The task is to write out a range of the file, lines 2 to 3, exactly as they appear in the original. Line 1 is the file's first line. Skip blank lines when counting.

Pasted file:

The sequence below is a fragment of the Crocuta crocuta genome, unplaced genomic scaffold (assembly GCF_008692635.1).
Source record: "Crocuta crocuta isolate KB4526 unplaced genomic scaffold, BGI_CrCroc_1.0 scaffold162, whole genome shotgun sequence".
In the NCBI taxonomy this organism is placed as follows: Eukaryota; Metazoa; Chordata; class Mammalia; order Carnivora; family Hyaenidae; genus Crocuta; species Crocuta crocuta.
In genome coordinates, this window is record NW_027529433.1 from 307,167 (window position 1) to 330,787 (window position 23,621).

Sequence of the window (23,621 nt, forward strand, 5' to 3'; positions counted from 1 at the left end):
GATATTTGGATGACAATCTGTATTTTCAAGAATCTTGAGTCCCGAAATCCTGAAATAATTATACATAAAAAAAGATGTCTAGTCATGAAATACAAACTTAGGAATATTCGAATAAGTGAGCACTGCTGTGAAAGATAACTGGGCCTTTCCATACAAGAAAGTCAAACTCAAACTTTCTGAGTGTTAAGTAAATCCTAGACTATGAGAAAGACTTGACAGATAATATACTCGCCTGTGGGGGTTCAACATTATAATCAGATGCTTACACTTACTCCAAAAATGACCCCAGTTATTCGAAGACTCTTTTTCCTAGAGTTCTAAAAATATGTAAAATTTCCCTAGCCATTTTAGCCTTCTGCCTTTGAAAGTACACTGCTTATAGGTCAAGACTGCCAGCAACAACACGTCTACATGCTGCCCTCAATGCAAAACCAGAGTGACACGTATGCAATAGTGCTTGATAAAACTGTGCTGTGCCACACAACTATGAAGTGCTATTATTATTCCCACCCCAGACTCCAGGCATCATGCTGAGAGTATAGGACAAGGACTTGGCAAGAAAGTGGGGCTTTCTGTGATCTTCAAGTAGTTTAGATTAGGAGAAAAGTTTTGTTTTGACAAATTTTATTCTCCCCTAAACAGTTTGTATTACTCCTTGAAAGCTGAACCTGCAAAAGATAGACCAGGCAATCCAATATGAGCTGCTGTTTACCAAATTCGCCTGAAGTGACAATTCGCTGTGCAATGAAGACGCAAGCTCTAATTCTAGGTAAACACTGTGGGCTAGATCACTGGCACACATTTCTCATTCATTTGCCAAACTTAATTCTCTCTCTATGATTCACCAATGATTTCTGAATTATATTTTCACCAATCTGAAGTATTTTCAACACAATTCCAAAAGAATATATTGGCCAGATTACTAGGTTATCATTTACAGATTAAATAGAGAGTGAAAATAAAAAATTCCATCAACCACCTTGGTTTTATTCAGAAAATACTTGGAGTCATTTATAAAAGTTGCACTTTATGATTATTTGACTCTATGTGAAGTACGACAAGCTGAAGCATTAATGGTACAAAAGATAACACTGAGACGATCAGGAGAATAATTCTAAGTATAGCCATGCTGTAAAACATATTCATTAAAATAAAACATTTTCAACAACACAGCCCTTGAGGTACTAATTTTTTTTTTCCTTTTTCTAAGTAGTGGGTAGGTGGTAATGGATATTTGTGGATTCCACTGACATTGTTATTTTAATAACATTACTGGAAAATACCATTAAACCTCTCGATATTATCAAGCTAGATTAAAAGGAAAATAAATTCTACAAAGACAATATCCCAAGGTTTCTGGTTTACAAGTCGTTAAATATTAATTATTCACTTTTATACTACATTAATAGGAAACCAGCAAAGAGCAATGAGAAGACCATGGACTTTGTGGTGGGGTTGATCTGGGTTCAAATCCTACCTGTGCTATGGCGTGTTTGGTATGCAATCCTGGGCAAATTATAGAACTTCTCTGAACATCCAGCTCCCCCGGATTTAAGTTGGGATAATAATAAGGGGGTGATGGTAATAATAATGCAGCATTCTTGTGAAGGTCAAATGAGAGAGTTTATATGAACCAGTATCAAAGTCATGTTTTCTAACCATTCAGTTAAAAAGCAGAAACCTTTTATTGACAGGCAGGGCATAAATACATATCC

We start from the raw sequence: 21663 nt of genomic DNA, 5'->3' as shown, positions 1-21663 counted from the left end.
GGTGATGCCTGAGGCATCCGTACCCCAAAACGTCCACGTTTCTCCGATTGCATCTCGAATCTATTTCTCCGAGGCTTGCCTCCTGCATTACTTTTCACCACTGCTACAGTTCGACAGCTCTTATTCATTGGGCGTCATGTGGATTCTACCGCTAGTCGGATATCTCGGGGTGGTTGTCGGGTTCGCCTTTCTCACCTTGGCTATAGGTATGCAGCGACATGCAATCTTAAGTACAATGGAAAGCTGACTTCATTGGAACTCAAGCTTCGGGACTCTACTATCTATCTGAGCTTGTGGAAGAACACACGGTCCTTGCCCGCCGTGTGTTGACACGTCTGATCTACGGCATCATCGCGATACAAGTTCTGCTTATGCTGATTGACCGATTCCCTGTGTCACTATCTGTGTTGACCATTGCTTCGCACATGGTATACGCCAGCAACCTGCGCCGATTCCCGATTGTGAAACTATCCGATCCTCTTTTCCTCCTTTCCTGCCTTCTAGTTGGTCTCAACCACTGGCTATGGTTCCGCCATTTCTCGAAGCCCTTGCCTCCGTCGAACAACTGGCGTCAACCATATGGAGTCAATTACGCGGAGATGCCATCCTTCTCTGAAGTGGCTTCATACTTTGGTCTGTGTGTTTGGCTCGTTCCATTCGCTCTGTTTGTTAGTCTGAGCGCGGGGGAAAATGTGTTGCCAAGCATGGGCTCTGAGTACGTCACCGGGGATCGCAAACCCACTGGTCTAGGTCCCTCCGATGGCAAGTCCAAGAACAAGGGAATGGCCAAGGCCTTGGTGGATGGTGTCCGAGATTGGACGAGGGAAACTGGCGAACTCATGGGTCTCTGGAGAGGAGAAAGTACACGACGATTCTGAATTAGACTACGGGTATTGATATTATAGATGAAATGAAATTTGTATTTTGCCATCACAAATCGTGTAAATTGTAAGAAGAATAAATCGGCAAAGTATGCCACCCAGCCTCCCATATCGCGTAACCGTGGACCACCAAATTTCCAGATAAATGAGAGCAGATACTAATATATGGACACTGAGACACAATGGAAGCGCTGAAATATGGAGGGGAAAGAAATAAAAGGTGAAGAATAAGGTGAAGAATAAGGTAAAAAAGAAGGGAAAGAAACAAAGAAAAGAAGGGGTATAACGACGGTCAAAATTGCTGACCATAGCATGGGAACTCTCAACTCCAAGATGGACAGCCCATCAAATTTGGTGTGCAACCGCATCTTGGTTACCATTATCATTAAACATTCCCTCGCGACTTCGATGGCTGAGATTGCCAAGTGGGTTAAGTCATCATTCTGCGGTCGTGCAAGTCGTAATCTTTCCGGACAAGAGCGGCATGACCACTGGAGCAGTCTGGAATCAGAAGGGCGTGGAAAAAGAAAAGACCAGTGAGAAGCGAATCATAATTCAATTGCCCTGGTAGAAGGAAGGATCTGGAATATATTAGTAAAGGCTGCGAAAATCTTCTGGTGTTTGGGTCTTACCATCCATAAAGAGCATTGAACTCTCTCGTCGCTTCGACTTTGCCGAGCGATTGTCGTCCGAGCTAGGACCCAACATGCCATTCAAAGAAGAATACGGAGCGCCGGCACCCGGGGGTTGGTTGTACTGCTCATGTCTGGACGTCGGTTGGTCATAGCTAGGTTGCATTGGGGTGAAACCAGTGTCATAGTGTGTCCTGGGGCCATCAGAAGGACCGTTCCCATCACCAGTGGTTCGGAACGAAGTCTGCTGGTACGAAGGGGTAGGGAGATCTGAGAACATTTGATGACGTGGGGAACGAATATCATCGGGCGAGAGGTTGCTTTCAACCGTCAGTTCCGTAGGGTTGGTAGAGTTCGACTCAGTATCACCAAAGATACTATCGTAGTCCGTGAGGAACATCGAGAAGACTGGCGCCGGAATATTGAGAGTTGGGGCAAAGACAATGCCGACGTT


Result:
Source record: "Crocuta crocuta isolate KB4526 unplaced genomic scaffold, BGI_CrCroc_1.0 scaffold162, whole genome shotgun sequence".
In the NCBI taxonomy this organism is placed as follows: Eukaryota; Metazoa; Chordata; class Mammalia; order Carnivora; family Hyaenidae; genus Crocuta; species Crocuta crocuta.